The dead and the underworld preoccupied the followers of Apollo’s religion, which was both necromantic and chthonic in nature. The sixth book of the Aeneid by the Roman poet Virgil, written between 29 and 19 BC, is a guide to the underworld, and in this book, the Cumaean Sibyl appears. Aeneas, the Trojan hero, is said to have visited her in her chamber, which was a “dark, enormous cave” beneath the Temple of Apollo. She then takes him and his troops to the Underworld’s entrance at Lake Avernus before instructing them to arm themselves with the Magical Golden Bough. The Magical Golden Bough was a passport to the Underworld.

Lake Lago Averno
Lake Lago Averno

There is an enigmatic lake which is still known as Lago Averno, and is only four kilometers (2.5 miles) away from Pozzuoli. In ancient times, it was once surrounded by dark, brooding woods that were magically recalled by the painter Turner, but volcanic eruptions and building development have transformed it greatly in recent decades. Despite all this, it is a dramatic location. According to legends, the crater of the ancient volcano is filled with sulphurous and emits lethal fumes that prohibit birds from flying over it. Therefore, the term “a-ornos,” Greek for “birdless,” was considered to have originated.

Location Of The Sibyl’s Cave

A cave on the Cumerian acropolis is believed to belong to the Sibyl by local legend. However, in the 1920s, when it was excavated, it was shown to be larger than imagined, a 183-foot-long gallery with light shafts and water cisterns flowing off of it. It was soon discovered that the gallery led to the other side of the hill, which is thought to be the military structure built on the orders of Roman general Agrippa (c. 63–12 BC).In 1932, another cave was discovered which scientists claimed to have certainly belonged to the Sibyl. The second cave was located nearby the first cave. There the light shafts are formed by 12 short galleries emerging from the hillside, which are 107 meters (350 feet) long.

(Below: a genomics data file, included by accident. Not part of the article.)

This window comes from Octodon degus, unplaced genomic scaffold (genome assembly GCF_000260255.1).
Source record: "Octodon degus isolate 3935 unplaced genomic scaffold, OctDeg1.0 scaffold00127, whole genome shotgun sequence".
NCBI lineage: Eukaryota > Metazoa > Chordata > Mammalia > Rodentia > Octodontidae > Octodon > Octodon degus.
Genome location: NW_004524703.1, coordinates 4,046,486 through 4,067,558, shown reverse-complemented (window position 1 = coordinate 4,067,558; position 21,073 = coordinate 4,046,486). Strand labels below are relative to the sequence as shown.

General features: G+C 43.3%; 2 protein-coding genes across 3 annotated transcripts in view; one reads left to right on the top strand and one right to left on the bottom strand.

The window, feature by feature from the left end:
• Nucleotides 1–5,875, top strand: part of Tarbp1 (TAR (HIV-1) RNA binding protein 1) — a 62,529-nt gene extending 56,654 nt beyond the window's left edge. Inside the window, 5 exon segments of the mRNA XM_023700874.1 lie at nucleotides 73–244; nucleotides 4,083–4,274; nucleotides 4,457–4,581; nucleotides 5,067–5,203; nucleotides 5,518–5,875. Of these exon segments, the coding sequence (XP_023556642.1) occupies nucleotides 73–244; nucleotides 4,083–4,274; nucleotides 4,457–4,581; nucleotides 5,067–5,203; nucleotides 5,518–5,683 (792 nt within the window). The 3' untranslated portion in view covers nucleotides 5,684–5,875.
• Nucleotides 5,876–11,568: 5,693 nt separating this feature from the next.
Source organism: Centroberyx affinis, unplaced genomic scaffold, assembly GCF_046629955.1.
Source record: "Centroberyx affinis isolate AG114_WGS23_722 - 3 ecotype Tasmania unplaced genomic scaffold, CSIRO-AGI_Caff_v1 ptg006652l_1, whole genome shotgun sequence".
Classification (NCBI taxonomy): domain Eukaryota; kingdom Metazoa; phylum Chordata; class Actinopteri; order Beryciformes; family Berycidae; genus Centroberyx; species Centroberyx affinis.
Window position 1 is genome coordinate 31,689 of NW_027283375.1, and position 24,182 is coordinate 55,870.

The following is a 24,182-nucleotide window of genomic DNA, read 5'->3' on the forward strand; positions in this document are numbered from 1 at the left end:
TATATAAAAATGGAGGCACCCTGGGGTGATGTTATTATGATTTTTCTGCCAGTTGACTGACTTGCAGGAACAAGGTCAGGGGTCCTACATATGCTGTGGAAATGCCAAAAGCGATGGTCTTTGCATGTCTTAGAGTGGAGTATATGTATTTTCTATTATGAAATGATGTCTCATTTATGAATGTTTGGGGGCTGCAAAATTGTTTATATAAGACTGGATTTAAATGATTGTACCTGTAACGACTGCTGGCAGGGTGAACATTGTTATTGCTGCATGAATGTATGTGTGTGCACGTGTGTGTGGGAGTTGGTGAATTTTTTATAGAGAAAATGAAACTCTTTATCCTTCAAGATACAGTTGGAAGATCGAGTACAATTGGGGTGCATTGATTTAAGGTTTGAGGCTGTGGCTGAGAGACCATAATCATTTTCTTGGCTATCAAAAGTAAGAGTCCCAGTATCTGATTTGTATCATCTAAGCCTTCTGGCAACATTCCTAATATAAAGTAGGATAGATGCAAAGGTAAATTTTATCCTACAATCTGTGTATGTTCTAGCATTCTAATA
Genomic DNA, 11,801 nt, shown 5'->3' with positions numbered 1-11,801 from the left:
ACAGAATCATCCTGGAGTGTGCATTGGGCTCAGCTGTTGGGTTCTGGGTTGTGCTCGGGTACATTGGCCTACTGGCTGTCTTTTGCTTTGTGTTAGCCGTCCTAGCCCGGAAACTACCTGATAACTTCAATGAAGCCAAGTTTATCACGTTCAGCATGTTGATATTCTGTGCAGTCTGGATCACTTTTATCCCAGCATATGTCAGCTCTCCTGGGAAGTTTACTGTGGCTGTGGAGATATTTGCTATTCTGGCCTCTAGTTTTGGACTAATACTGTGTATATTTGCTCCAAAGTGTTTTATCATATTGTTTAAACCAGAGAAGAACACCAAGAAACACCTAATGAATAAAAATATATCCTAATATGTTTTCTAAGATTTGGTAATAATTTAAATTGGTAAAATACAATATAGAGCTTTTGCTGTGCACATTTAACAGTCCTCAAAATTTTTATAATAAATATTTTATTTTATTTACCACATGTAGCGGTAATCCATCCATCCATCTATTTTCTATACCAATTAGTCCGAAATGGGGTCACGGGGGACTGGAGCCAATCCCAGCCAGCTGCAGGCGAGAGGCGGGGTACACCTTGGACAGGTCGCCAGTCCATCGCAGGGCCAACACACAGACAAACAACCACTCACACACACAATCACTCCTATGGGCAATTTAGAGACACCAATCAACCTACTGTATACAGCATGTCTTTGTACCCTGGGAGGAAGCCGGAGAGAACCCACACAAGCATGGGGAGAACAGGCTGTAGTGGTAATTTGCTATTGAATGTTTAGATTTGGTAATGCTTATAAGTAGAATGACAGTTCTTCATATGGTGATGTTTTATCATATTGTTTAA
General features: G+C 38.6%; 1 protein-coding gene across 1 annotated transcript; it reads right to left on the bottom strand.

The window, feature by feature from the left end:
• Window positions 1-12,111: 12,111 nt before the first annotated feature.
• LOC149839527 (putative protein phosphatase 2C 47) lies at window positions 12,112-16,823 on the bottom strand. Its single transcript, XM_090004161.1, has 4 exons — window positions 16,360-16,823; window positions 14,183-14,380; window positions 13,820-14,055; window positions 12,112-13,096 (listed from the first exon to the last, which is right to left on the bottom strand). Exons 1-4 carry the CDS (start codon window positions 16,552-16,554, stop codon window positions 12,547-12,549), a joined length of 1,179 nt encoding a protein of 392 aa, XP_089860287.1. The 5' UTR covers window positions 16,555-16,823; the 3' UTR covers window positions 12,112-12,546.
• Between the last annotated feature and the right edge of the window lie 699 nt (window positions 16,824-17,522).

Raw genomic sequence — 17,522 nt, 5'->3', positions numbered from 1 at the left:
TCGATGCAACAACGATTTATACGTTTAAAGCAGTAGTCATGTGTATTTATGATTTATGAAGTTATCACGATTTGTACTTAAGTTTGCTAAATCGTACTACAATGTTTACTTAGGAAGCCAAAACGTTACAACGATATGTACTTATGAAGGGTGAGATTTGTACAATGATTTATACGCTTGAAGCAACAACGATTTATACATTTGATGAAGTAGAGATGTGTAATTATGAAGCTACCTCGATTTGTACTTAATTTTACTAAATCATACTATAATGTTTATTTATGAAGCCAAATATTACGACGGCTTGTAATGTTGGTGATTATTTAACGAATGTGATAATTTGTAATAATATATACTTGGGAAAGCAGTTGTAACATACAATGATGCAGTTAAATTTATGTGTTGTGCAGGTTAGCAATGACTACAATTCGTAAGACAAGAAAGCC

Cave Of The Sibyl
Cave Of The Sibyl

Beyond the main gallery, a vaulted room is located. The main gallery finishes in a vestibule with two seats built from stones. In ancient times, people had to wait on those seats as they awaited a consultation with the Sibyl, while the Sibyl would be in her chamber on the other side of the door that divided the two areas. Some of the visitors may have been nervous because, in the day light, the shafts of light in the gallery made alternating bands of light and dark. This meant that anyone who came from the inner end to lead newcomers to the sanctum would appear and disappear.

It’s also possible that the light shafts startled the visitors in another way, as the light shafts would have added a special effect there. These openings in the rock, like those noted elsewhere in oracular chambers, such as those in Malta, may produce the calculated “special effect.”

“The cliff’s huge flank is honeycombed, cut out, in a cavern perforated a hundred times, having a hundred mouths, with rushing voices, carrying responses of the Sibyl.”


When this cave was first discovered in 1932, it was thought to be the Sibyl’s, and that’s the one that’s still depicted at Cumae. Is it, or isn’t it? Cumaean Sibyl’s cave was admired and respected by the Greek settlement since the 6th or 5th century BC. Most of what we can see now was built later. Some archaeologist think that  further research is needed in the field of these caves. Still, no evident proof is found that confirms that these caves were used for religious purposes. Even with all this uncertainty, it is easy to imagine, while standing at the entrance of this cave, Virgil’s hero, Aeneas, and his Trojan seasoned warriors. But they were still afraid when the Sibyl “from her shrine sang out her riddles, echoing in the cave.”